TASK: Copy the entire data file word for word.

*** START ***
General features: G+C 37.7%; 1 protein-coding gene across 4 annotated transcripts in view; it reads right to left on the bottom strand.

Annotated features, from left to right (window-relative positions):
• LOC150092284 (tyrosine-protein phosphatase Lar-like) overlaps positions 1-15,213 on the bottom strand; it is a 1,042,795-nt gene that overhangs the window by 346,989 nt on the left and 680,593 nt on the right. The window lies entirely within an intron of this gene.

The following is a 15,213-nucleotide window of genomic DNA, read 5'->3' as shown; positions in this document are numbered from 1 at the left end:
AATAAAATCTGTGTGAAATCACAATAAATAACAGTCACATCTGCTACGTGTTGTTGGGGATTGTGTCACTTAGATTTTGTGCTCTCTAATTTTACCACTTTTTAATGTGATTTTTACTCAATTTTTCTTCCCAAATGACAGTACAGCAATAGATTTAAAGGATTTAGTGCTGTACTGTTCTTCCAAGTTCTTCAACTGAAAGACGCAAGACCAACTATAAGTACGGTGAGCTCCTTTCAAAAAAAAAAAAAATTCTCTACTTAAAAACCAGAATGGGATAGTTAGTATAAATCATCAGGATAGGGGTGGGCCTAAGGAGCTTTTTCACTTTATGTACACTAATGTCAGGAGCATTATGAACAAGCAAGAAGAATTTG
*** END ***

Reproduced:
General features: G+C 37.7%; 1 protein-coding gene across 4 annotated transcripts in view; it reads right to left on the bottom strand.

Annotated features, from left to right (window-relative positions):
• LOC150092284 (tyrosine-protein phosphatase Lar-like) overlaps positions 1-15,213 on the bottom strand; it is a 1,042,795-nt gene that overhangs the window by 346,989 nt on the left and 680,593 nt on the right. The window lies entirely within an intron of this gene.

The following is a 15,213-nucleotide window of genomic DNA, read 5'->3' as shown; positions in this document are numbered from 1 at the left end:
AATAAAATCTGTGTGAAATCACAATAAATAACAGTCACATCTGCTACGTGTTGTTGGGGATTGTGTCACTTAGATTTTGTGCTCTCTAATTTTACCACTTTTTAATGTGATTTTTACTCAATTTTTCTTCCCAAATGACAGTACAGCAATAGATTTAAAGGATTTAGTGCTGTACTGTTCTTCCAAGTTCTTCAACTGAAAGACGCAAGACCAACTATAAGTACGGTGAGCTCCTTTCAAAAAAAAAAAAAATTCTCTACTTAAAAACCAGAATGGGATAGTTAGTATAAATCATCAGGATAGGGGTGGGCCTAAGGAGCTTTTTCACTTTATGTACACTAATGTCAGGAGCATTATGAACAAGCAAGAAGAATTTG